Sunday, April 21, 2019

Sunday Stroke Survival: Why I Still Keep a Prepper's Pantry

I wasn't a hoarder as a prepper before my stroke. I never bought more than a year's worth of anything, except for paper goods but that came in handy post stroke. I could make my own laundry, bath, and dishwasher soap if I needed to in a pinch. In fact, I still do many of the things I wrote about in my book living post stroke. I actually challenged myself after my stroke to find ways that I could still function with adaptation.

So today, I'm living on a homestead eeking my way towards being self sufficient. Mentally and physically, I'm a lot better off for it. That brings me today's topic, why I still keep a prepper's pantry.

I watched a YouTube video of a large family mom creating a month's worth of freezer meals. She ended up creating 42 freezer meals in about sixteen hours. It was fascinating to watch. Watch for yourself here. All the time I was watching her I kept a watch on how much trash she generated, and how much time and money she wasted. With a garden and precanning ingredients, she could have saved hours of cooking. Granted, she just went shopping and picked what needed while I spent almost six months growing, processing, and prepping my ingredients, but to each their own.

I also make most pastas except for formed shells and macaroni. Grind my own flour. Make my own sausage and butcher carcasses of meat down to the minutest form. But again that me being self reliant, and knowing where my meat comes from. For this endeavor, I went "shopping" in my food store pantry. I used my handy dandy shopping cart to help me carry in all that I needed.

To prove my point and down sizing the recipes for two servings versus twelve,  I replicated her menus sort of. I added quite a few whole meat meals and seafood dishes. In Operation Empty the Freezer last summer, found me canning meats, spaghetti sauces, ground beef and turkey. I'll make about 2 cases (24 pints)of chicken, beef, turkey, lamb, vegetable, and pork broth on hand. They are the by products of eating real, whole foods and butchering your own homesteading efforts.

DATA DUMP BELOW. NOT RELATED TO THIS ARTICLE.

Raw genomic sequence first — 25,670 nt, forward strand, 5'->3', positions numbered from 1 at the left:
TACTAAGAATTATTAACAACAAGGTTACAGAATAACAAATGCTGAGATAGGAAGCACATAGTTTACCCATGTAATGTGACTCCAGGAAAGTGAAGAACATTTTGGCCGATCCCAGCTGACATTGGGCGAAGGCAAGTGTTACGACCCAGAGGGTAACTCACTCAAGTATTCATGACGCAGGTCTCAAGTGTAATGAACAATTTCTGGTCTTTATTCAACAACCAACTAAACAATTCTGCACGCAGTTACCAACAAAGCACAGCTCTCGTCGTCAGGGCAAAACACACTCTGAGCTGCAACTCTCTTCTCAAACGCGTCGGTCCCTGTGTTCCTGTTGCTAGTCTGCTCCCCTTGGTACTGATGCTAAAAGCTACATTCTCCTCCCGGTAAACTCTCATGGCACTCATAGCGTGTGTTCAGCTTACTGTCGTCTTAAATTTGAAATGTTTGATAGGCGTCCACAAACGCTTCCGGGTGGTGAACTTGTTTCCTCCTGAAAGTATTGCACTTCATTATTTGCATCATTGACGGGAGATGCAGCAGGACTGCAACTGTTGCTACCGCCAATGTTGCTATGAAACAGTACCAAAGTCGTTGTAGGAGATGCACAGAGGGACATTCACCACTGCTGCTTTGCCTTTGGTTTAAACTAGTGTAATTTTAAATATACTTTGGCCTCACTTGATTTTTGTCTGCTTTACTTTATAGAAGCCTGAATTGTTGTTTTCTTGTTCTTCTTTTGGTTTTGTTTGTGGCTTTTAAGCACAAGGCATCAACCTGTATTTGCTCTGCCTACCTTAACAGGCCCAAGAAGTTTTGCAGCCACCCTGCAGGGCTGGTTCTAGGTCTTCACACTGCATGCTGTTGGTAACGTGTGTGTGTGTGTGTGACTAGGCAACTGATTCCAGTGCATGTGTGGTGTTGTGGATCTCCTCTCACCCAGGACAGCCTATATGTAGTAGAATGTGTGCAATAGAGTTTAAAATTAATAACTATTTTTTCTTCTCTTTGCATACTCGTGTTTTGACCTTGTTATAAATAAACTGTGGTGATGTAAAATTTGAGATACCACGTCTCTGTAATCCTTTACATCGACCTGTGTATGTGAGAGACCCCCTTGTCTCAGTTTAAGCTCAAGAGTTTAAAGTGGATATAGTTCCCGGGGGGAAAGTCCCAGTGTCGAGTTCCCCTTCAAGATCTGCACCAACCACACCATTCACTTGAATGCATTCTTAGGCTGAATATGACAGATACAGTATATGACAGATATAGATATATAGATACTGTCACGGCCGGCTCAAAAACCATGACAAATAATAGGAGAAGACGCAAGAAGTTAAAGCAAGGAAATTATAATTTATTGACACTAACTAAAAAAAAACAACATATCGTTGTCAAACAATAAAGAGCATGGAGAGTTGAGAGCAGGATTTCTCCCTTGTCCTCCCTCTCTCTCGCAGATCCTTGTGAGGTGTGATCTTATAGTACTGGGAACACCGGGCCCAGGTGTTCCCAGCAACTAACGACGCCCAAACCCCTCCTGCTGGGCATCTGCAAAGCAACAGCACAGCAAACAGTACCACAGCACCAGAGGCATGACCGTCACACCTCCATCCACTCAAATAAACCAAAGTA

So what did I put in my freezer for a month's worth of meals?

Panned meals (32)
3 beef spaghetti bakes
3 beef lasagnas
2 beef and lamb meatballs with duchess potatoes
3 green chicken enchiladas
3 seafood stuffed pasta shells in a beurre blanc sauce
3 pork chops  with stuffing
3 seared lamb chops over Mediterranean couscous
3 beef burritos
3 cheese and spinach ravioli with meat sauce
3 grilled chicken thighs over yellow rice
1 shepherd's pie
2 chicken pot pies
Bagged meals (10)
2 shrimp and smoked turkey sausage jambalaya
2 shrimp lomein
2 grilled chicken and vegetable stir fry with rice
2 marinated London broil with roasted vegetables
1 chicken marsala with rice
1 herb marinade lamb shoulder with peas and duchess potatoes

For a total of 42 meals!

The difference in what was produced... I made my own ricotta and mozzarella cheeses, sour cream, and yogurt from locally sourced pasture fed cow's for milk. All the beef, lamb, and pork which we didn't raise were antibiotic and chemical free. 80% of the seasonings and blends used were done by me. Total time to put it all together was 5 hours after raiding my prepper's pantry. Of course, that doesn't include time and labor to procure and process it all.

 I also included desserts (4 total-cheesecake, peanut butter and chocolate chip cookies,  peach and apple turnovers) and breakfast menus (waffles with sausage, pancakes with bacon, crumpets, and french toast) to my freezer which added another 2 hours. Plus, there's always the fall back of granola, or grits and eggs for breakfast too.

With possibility of surgeries, injuries, blah days, and who knows what days ahead, it's nice to know that these meals are available when Mel or I need them. You never know what life is going to throw at you or when. Keeping a stocked panty pays dividend.

Nothing is impossible.

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